Security Council Resolution on Children and Armed Conflict

About the author(s):

Katharine Fortin is an Associate Professor at Utrecht University where she teaches IHL and IHRL. Before joining Utrecht University, she worked at the ICTY, ICC and Norton Rose Fulbright. She is the author of The Accountability of Armed Groups under Human Rights Law (Oxford University Press, 2017) which won the 2018 Lieber Prize. She has written widely about the framework of law that applies to armed groups in non-international armed conflicts and is one of the editors of the Armed Groups and International Law blog.

Leila Zerrougui, the newly appointed Special Representative for Children and Armed Conflict

Yesterday, the United Nations Security Council adopted  a resolution expressing deep concern that certain perpetrators persist in committing violations and calling on Member States to bring them to justice through national justice systems, and where applicable, international justice mechanisms. The resolution was adopted by a vote of 11 in favour and four abstentions (Azerbaijan, China, Pakistan and Russia).

The resolution called upon the Working Group on Children and Armed Conflict to consider, with the support of the Special Representative for Children and Armed Conflict, a ‘broad range of options for increasing pressure on persistent perpetrators of violations and abuses committed against children in situations of armed conflict’. The post below highlights a few key points from the debate but for a full account of the proceedings and the text of the resolution, see here.

New Special Representative of the Secretary-General for Children and Armed Conflict

The resolution from the Security Council welcomed the appointment of the new Special Representative of the Secretary-General for Children and Armed Conflict, Ms. Leila Zerrougui.

Ms Zerrougui, who took up her position earlier this month, replaced Radhika Coomaraswamy as Special Representative for Children and Armed Conflict. Before taking up the position, Ms Zerrougui served for four years as Deputy Special Representative of the Secretary-General and Deputy Head of the United Nations Organisation Stabilisation Mission in the Democratic Republic of Congo (MONUSCO). A legal expert in human rights and the administration of justice, Ms Zerrougui has also been a member of the Working Group on Arbitrary Detention from 2001 until 2008 and several other working groups and committees under the Commission on Human Rights.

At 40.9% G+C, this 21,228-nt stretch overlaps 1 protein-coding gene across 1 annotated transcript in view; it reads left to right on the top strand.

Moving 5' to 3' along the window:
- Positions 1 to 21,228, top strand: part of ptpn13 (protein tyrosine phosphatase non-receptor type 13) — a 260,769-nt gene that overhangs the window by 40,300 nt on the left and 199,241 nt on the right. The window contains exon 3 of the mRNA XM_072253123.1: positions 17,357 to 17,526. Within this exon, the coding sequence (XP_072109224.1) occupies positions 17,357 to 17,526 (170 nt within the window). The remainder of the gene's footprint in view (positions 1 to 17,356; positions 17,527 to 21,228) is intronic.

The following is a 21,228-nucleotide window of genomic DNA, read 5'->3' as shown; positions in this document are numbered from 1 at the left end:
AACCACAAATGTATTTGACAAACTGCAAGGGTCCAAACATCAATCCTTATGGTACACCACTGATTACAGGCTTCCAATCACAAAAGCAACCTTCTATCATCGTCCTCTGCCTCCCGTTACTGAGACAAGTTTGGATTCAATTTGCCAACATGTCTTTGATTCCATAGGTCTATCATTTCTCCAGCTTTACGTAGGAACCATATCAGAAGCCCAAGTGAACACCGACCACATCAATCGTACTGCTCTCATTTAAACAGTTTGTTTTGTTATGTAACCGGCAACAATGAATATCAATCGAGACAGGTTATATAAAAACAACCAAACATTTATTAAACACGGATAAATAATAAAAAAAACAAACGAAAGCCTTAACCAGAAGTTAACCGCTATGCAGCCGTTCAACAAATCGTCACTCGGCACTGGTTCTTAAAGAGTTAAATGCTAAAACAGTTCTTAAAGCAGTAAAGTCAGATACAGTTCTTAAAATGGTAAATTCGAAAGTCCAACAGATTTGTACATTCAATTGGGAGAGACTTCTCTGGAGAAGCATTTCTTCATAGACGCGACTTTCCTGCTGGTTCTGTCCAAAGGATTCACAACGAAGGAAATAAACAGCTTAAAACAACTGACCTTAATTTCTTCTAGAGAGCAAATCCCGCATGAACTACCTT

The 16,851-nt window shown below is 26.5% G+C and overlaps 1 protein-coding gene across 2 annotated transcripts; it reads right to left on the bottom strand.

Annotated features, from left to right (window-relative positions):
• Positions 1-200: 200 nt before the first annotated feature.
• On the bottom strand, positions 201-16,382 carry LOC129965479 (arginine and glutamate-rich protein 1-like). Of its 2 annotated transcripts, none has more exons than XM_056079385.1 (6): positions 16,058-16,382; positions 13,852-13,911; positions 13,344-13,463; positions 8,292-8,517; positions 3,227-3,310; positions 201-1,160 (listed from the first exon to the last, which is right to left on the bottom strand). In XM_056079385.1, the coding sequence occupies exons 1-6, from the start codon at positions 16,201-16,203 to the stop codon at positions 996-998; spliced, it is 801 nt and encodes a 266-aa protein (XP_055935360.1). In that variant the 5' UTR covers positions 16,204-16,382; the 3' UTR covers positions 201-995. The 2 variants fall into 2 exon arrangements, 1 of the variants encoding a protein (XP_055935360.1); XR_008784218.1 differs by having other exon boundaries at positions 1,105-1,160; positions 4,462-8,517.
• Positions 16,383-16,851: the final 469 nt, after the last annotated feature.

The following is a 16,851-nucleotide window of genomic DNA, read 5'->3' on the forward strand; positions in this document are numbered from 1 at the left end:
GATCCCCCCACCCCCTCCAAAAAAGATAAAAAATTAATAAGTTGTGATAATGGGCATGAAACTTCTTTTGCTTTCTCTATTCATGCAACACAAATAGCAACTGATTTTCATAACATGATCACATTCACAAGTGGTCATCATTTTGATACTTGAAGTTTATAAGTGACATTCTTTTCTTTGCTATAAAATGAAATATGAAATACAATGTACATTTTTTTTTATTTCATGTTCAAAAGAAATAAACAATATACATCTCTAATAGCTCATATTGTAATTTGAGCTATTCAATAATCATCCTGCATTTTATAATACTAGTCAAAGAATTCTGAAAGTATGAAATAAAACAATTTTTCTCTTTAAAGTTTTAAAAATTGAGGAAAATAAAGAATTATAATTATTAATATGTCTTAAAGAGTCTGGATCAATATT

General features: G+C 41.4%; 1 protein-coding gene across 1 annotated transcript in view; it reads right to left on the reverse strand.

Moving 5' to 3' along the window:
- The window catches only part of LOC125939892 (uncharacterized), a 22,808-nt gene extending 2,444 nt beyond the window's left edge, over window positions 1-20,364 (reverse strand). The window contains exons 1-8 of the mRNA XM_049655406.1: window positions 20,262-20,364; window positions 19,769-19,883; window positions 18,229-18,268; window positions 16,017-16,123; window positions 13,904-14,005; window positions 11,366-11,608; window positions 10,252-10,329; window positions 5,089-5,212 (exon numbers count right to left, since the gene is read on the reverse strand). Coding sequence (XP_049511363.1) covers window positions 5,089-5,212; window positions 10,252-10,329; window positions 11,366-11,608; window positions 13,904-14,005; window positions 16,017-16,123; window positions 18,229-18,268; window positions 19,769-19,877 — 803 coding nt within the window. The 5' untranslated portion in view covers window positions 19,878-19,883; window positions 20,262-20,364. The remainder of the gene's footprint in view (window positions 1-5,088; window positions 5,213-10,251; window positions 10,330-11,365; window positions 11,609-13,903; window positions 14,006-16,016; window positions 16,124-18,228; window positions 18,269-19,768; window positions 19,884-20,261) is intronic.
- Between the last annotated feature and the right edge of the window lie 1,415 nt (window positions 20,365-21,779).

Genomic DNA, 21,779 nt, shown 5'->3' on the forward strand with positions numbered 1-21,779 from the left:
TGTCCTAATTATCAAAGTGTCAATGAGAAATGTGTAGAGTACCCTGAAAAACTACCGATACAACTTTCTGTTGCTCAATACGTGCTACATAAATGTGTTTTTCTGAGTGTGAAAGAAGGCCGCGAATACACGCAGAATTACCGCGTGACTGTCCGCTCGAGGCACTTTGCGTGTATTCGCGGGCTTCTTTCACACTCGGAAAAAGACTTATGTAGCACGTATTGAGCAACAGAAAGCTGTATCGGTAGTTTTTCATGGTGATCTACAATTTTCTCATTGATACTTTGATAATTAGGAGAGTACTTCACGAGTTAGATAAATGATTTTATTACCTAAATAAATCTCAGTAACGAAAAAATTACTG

Report on children and armed conflict

Yesterday’s Security Council debate was based on the Secretary-General’s latest report on Children and Armed Conflict which was released in June (see here). This annual report provides information on grave violations committed against children in the context of armed conflicts.

In its annex, the report lists those parties that engage in recurrent attacks on schools and/ or hospitals, or in recurrent attacks or threats of attack against protected persons in relation to schools and/ or hospitals, in addition to parties that engage in the recruitment and use of children, sexual violence against children and the killing and maiming of children in contravention of international law.

In part II of the report (p33-42), the Secretary-General describes the progress made by parties to armed conflict to halt the recruitment and use of children, sexual violence against children and the killing and maiming of children as well as the release of children associated with armed forces and groups.

In particular, this section of the report describes steps which have been taken under the monitoring and reporting mechanism (the MRM) which was established by Security Council resolution 1612 (2005). The MRM process is designed to provide a way for governments and armed groups which have been listed in the annex of the Secretary-General’s report with a means to be de-listed. This is done by means of dialogue with the listed parties and the drawing-up of action plans for the release of children and the end of their recruitment.